Part IV: MAXPAY
- Maxpay is a payment services provider majority owned by Max Polyakov that focuses on so-called "high-risk merchants."
- High-risk merchants — commonly associated with online businesses in the fields of dating, pornography, and gambling — are more likely in a bank's view to attempt charges that will be contested by cardholders.
- Maxpay, which makes money on both a per-transaction basis and by providing other corporate services, claims to lower the banking fees associated with running businesses in high-risk fields.
- Snopes was able to identify over 100 URLs associated in many cases with online merchants that appear to use Maxpay as their payment services provider.
- Maxpay appears to process transactions for a prodigious number of scams. Over 60% of referral traffic to that website during an 11-month period studied by Snopes comes from online merchants engaged in subscription-traps.
- Over 40% of the online merchants that communicated with Maxpay's domain are associated with the fake merchants described in Part II or the predatory dating websites described in Part III.
"The rules for storing credit card information [are] much stronger than any that the American rocket companies have."— Max Polyakov, Kyiv Post, August 2018
Max Polyakov has used the existence and accreditation of his financial services firm, Maxpay, as evidence of his legitimate business bonafides and to combat a reputation for scammy business practices that goes back to 2009, at the latest. Speaking to the Kyiv Post in 2018 about his turn from internet marketing to co-founder of Firefly Aerospace, he argued that he was well-suited to the information security demands of the aerospace industry due to Maxpay's demonstrated compliance with regulators in the financial sector.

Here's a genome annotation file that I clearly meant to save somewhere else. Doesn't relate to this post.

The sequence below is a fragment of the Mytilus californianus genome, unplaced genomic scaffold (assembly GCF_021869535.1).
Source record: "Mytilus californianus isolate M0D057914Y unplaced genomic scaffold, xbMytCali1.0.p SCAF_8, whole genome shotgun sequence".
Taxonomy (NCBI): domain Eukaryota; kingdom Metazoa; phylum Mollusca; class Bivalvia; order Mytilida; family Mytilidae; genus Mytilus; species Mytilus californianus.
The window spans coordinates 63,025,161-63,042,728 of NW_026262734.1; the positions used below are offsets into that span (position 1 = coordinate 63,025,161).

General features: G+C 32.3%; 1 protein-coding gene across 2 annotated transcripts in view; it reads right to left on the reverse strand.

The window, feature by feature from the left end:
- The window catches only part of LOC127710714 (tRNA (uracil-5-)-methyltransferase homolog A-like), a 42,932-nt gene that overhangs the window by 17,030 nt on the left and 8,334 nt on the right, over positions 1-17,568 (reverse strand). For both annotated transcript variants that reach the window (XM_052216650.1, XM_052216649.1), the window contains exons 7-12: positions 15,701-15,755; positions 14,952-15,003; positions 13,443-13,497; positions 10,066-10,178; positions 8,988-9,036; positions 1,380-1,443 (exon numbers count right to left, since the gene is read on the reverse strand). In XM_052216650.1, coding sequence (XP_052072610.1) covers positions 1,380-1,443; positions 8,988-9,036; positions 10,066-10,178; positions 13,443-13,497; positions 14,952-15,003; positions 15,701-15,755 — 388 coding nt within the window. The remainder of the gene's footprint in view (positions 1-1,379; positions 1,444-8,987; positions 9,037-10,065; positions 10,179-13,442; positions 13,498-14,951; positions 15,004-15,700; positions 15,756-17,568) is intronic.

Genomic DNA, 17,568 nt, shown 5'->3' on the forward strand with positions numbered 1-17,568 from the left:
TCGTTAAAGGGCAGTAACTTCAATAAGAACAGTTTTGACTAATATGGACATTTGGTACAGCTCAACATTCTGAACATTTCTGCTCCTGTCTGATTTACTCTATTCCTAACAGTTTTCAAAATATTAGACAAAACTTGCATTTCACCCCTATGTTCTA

“One of my companies, called Maxpay … does online billing … and we have rights to store credit card information," he explained. "The rules for storing credit card information… are much stronger than any [rules or regulations] that the American rocket companies have,” he told the Kyiv Post some two years before the U.S. government forced Polyakov to part with his American rocket company over national security concerns.
Holding up Maxpay as an example of clean business practices is a particularly gutsy — if not cynical — play. Using referral data and other forensic tools, Snopes identified over 100 URLs associated with digital merchants that communicated with the maxpay.com website from December 2020 to November 2021. The majority of the merchants we identified appear to be scam operations aimed at collecting recurring charges from people duped into giving up their credit card information.
Like ClickDealer, the Polyakov-owned marketing agency discussed earlier, Maxpay also has its origins in Polyakov's online dating empire. By effect if not intent, ClickDealer serves to reduce the legal exposure that would be associated with marketing predatory products by paying independent third parties to do it. Maxpay, on the other side of the equation, reduces the costs and potential legal exposure associated with running businesses whose central business model is charging people for recurring subscriptions that they didn't know they signed up for.